Leave a comment

Filed under Book Review

Book Review: Southern Harm – Murder Too Close to Home in this Cozy

Southern Harm

A Southern B & B Mystery

By Caroline Fardig

Finding the perfect Christmas gift for her boyfriend Tucker’s Aunt Lela perplexed Quinn. When Tucker come up with the idea of making an outdoor firepit for his aunt to enjoy during the colder days in Savanna, Quinn knew it would be perfect. They started right away, even though a hot spell was blanketing the area. The sweltering heat had them sweating in Lela’s back yard, but when human bones were dug up as the work began things really heated up.

Aunt Lela is promptly arrested after the bones are identified as her teenage neighbor that went missing years ago. Apparently, Lela thought her ex-husband had a fling with the young girl and went so far as torching her car to keep her away from him. That gave the police motive and opportunity for the arrest.

Tucker is devastated, but reluctantly agrees to let Quinn and her sister, Delilah do some amateur sleuthing to see if they can turn up any evidence that his aunt is not guilty. Even though he is uncomfortable with the situation, the girls convince him to let them dig into the dead girl’s past. This ruffles the feathers of more than one of Savannah’s elites, including his parents.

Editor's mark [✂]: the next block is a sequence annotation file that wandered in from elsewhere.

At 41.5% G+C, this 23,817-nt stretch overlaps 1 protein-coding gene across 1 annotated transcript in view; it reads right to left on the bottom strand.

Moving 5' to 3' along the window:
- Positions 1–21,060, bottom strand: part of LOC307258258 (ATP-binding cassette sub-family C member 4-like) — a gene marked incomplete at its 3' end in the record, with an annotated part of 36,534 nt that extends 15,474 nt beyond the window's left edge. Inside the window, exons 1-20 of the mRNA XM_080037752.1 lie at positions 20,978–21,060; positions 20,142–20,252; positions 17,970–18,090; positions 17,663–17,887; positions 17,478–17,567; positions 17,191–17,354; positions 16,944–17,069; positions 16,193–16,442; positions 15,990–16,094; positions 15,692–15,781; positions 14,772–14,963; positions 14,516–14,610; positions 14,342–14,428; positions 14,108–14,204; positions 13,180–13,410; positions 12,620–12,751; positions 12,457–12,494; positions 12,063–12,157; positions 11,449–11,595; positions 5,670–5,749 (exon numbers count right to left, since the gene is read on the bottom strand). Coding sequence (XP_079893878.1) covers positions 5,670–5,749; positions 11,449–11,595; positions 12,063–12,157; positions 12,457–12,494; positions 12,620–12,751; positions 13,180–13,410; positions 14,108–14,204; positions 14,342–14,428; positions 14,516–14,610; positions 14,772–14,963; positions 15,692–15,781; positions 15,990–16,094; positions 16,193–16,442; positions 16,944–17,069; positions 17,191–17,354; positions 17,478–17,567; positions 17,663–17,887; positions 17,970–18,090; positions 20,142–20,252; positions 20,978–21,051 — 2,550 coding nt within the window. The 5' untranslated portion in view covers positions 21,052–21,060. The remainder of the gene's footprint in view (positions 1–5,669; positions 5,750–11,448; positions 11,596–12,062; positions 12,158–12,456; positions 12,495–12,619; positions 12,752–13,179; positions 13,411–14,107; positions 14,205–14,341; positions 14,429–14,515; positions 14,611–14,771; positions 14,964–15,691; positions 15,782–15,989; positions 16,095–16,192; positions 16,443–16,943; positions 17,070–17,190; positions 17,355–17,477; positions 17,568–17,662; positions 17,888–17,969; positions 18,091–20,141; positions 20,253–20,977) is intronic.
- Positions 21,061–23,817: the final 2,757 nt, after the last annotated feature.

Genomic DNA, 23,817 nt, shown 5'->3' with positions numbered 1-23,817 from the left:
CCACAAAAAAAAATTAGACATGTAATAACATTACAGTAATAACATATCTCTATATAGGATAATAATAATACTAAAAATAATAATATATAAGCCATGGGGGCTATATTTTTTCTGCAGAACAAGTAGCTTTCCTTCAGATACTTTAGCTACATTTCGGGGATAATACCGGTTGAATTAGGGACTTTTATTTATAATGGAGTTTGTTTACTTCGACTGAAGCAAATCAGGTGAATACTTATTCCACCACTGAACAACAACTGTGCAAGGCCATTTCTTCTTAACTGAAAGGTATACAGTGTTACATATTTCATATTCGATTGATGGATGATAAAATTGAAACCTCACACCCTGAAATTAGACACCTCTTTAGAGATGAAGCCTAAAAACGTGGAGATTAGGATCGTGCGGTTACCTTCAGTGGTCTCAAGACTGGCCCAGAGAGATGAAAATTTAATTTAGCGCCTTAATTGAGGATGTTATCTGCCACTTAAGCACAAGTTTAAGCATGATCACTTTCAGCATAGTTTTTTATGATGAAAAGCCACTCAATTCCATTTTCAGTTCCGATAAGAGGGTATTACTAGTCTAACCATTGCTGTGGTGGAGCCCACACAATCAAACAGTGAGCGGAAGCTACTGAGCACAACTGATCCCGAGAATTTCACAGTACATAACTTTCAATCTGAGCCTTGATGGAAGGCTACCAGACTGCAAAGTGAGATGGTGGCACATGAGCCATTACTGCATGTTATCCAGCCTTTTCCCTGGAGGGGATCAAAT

The further the investigation progresses, the closer it gets to home. Two more people are arrested in conjunction to the murder, making it more personal to the girls than before. They will not stop digging into the past, no matter how dangerous it is, until the truth is revealed.

This fast-paced cozy mystery is full of red herrings and plot twists. Each of the suspects have motive and opportunity. Like all cozies, the main characters only solve mysterious murders in their spare time. Quinn and Delilah are the owners of a B&B along with their grandfather. True to life, they have to make the guests breakfast and work the check-in desk, making them well rounded and interesting.

Fardig is a prolific writer and her expertise as a cozy mystery author shines in this series as well as the others she has written. I have read several books in her Java Jive series and thoroughly enjoyed them. Southern Harm is the second book in the series, but read well as a stand-alone cozy. I highly recommend this book as well as this author.